One of my pet peeves is when market pundits (who really should know better) use questionable stats to make some sort of (supposedly) ominous point. I won’t bother mentioning which site the latest example came from, but you can probably guess pretty easily. The headline was “S&P ETF Outflows Soar To Biggest Since 2008.” Sounds scary, right?

In the post the author shows a graph of the price of the S&P 500 ETF with the rate of change in the number of units outstanding in the sub-graph at the bottom. In big red marker they have highlighted OUTFLOWS for the area where the number of units outstanding has declined. I have recreated the graph in my Bloomberg, but I have also included the total amount of units outstanding so we can get a better sense about what is going on.</p>

There has indeed recently been a big redemption of SPY ETF outstanding. But what does that really mean?

In my past life I was the index derivative trader for Canada’s largest bank. Although our American friends do everything bigger and more brashly than their Northern neighbours, we still had a decent size book even by US standards.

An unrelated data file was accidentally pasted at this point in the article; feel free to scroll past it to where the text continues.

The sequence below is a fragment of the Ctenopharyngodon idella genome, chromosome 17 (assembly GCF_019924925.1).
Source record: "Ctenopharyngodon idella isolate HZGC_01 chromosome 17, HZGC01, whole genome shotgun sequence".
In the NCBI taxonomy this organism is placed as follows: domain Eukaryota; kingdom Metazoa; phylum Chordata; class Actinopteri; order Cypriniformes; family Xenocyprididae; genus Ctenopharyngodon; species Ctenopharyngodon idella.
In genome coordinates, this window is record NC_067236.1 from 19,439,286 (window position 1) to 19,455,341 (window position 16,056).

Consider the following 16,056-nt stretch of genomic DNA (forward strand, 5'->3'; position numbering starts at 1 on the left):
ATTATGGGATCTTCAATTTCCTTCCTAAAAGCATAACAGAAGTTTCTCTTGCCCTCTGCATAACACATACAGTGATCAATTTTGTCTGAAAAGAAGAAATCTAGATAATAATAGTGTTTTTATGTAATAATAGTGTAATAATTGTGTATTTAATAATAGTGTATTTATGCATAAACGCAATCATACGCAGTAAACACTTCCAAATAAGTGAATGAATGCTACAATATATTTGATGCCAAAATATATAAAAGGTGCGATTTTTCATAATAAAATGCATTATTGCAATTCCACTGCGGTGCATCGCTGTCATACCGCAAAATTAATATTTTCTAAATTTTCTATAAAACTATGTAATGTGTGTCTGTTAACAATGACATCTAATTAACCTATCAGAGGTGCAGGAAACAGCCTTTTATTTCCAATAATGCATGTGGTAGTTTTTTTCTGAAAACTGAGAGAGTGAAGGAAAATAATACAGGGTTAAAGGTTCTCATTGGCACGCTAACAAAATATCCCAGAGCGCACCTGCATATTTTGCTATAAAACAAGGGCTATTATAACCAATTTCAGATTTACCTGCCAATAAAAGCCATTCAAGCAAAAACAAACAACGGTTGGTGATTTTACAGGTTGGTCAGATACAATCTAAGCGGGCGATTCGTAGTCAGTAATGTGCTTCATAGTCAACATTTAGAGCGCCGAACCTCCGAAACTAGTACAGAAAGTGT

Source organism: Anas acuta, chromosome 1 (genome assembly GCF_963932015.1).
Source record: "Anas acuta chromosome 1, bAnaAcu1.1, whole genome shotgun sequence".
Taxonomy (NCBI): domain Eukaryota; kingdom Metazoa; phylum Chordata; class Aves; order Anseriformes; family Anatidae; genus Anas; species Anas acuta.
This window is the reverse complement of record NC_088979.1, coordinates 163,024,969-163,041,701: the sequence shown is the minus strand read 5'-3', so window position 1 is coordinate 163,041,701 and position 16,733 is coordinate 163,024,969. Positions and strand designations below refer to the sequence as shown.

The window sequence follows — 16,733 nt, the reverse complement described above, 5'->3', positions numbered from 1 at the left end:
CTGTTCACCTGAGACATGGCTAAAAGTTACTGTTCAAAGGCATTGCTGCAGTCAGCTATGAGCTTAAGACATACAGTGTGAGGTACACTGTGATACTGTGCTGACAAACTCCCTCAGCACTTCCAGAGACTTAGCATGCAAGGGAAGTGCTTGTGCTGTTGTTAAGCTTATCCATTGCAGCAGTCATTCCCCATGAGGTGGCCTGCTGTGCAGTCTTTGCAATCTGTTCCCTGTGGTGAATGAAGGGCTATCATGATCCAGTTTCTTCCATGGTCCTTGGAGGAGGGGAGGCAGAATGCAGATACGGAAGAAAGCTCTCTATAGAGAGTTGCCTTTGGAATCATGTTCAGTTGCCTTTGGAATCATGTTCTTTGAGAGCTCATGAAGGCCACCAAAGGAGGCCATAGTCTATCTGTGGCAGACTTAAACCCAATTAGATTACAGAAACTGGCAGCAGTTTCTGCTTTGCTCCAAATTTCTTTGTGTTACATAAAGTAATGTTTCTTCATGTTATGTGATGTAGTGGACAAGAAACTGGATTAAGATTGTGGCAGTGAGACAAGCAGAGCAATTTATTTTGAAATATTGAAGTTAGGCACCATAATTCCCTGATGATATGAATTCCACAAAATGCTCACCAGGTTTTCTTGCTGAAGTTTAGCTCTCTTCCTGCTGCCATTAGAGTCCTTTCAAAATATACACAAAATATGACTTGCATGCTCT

Although my job was mostly proprietary trading, I ended up talking directly to a few of the biggest index clients. During this period one of the Canadian provinces’ pension plans, which had been invested solely in fixed income, was mandated with shifting a large portion of their portfolio into equities. It was a massive amount of equities that they had to buy.

Not being one of those fancy smooth talking salesmen, I went for the more direct humble approach. I told the portfolio manager that he had so much stock to buy that when he wandered into the market, he was going to send stocks to the moon. If he tried to buy it in an up market he was going to cause a stampede. Not only that, but everyone would see him coming, and push it even higher on him.

I told him that the only way he could buy the amount of stock he needed, was to buy in a down market. He needed to provide liquidity instead of demanding liquidity. It would be scary, but he needed to be the bid that everyone was hitting on the way down.